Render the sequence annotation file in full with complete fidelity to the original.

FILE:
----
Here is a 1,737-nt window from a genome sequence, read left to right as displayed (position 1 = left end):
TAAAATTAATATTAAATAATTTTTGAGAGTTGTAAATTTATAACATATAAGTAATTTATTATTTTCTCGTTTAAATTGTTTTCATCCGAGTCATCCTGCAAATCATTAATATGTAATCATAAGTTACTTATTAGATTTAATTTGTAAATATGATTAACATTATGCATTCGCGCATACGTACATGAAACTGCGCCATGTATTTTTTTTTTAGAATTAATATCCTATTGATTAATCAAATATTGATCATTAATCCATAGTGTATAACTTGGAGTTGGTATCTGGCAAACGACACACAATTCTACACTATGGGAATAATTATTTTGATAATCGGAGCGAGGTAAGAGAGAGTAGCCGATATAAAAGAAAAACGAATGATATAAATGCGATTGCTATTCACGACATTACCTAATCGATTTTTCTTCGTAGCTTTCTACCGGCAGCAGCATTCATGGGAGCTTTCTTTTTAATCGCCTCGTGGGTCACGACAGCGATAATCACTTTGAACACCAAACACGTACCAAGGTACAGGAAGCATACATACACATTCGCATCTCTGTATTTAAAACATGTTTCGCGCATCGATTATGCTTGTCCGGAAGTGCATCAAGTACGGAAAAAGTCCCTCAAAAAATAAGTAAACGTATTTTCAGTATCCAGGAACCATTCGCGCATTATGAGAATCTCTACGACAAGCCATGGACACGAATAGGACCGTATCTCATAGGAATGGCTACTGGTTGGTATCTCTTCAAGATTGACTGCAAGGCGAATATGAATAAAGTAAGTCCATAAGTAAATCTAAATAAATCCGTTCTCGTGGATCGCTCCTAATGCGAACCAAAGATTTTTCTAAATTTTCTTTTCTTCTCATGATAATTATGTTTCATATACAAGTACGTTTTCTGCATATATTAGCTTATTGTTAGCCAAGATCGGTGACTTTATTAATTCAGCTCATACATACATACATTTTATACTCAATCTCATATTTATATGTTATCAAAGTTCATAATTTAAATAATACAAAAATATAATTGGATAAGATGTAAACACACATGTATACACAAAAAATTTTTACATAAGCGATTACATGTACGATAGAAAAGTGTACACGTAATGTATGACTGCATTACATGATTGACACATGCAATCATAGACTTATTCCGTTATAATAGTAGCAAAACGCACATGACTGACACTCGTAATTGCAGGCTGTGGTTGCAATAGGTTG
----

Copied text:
Here is a 1,737-nt window from a genome sequence, read left to right as displayed (position 1 = left end):
TAAAATTAATATTAAATAATTTTTGAGAGTTGTAAATTTATAACATATAAGTAATTTATTATTTTCTCGTTTAAATTGTTTTCATCCGAGTCATCCTGCAAATCATTAATATGTAATCATAAGTTACTTATTAGATTTAATTTGTAAATATGATTAACATTATGCATTCGCGCATACGTACATGAAACTGCGCCATGTATTTTTTTTTTAGAATTAATATCCTATTGATTAATCAAATATTGATCATTAATCCATAGTGTATAACTTGGAGTTGGTATCTGGCAAACGACACACAATTCTACACTATGGGAATAATTATTTTGATAATCGGAGCGAGGTAAGAGAGAGTAGCCGATATAAAAGAAAAACGAATGATATAAATGCGATTGCTATTCACGACATTACCTAATCGATTTTTCTTCGTAGCTTTCTACCGGCAGCAGCATTCATGGGAGCTTTCTTTTTAATCGCCTCGTGGGTCACGACAGCGATAATCACTTTGAACACCAAACACGTACCAAGGTACAGGAAGCATACATACACATTCGCATCTCTGTATTTAAAACATGTTTCGCGCATCGATTATGCTTGTCCGGAAGTGCATCAAGTACGGAAAAAGTCCCTCAAAAAATAAGTAAACGTATTTTCAGTATCCAGGAACCATTCGCGCATTATGAGAATCTCTACGACAAGCCATGGACACGAATAGGACCGTATCTCATAGGAATGGCTACTGGTTGGTATCTCTTCAAGATTGACTGCAAGGCGAATATGAATAAAGTAAGTCCATAAGTAAATCTAAATAAATCCGTTCTCGTGGATCGCTCCTAATGCGAACCAAAGATTTTTCTAAATTTTCTTTTCTTCTCATGATAATTATGTTTCATATACAAGTACGTTTTCTGCATATATTAGCTTATTGTTAGCCAAGATCGGTGACTTTATTAATTCAGCTCATACATACATACATTTTATACTCAATCTCATATTTATATGTTATCAAAGTTCATAATTTAAATAATACAAAAATATAATTGGATAAGATGTAAACACACATGTATACACAAAAAATTTTTACATAAGCGATTACATGTACGATAGAAAAGTGTACACGTAATGTATGACTGCATTACATGATTGACACATGCAATCATAGACTTATTCCGTTATAATAGTAGCAAAACGCACATGACTGACACTCGTAATTGCAGGCTGTGGTTGCAATAGGTTG